You might think you know your audience well, but there could remain many aspects of them you have failed to address with precision.
For example, why are these people drawn to your company? What problems do members of this audience tend to encounter particularly often? What loves and fears do these people have?
If it has just dawned on you that you only really know your brand’s audience on a superficial level, here are several ways you can change that.
Though sending out surveys to clients would be an obvious step to take in an attempt to solicit feedback from them, the data you amass in this way might not be entirely reliable.
After all, the people who are most likely to receive and respond to surveys like this from your brand are also likely to have already forged a strong connection with it. It can therefore be a better idea for you to meet these people where they naturally gather.
Entrepreneur advises: “Use social listening software in combination with targeted social lists to zero in on what your customers are saying online.”
This software is not only good for helping you to ascertain what trending topics they tend to follow most enthusiastically. Through engaging in social listening, you can also assess how these people interact with your particular brand.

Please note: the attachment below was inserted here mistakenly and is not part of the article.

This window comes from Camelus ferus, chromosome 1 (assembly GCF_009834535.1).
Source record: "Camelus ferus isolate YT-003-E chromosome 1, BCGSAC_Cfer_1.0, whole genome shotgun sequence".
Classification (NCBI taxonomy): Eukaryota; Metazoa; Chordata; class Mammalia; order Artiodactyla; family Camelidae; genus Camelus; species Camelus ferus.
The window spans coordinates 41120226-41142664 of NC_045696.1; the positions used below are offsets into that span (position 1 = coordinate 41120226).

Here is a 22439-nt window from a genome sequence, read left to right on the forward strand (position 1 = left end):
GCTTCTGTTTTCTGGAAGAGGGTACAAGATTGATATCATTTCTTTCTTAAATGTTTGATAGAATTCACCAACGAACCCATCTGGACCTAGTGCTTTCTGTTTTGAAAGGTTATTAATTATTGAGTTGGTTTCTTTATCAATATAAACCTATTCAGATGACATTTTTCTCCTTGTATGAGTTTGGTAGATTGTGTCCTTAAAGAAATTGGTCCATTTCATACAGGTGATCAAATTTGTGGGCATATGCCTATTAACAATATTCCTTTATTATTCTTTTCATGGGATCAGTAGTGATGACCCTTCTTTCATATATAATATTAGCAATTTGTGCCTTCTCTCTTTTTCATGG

One notable social listening platform is Pulsar, which offers detailed advice on how you can research your target audience.
On whatever social media channels your target audience use, you could launch campaigns inviting people to create their own content in response to a brief set by your brand.
The content in question is known as user-generated content (UGC), and can provide you with an enlightening insight into what makes your customers tick.
Remember to promote each UGC campaign with a specific hashtag so that you can find the content itself in an especially time-efficient manner.
Of course, there are many different places online where customers can post reviews — such as of your particular brand’s products or services.
Some of the online outlets where these reviews are published might also give you the opportunity to reply directly to each review of what your own company has done for the reviewer.
According to statistics shared by the Digital Marketing Institute, 9 out of 10 consumers turn to reviews to decide whether or not to buy from a local company, while 59% use Google for finding and reading reviews.
This strategy can have multiple benefits for your brand, including sparking excitement among members of your audience and enabling you to meet and chat with them face to face.
You could find that, in this kind of environment, a customer often lets their guard down — and, as a result, is more honest about their pain points than would be the case were the customer to interact with your brand solely online.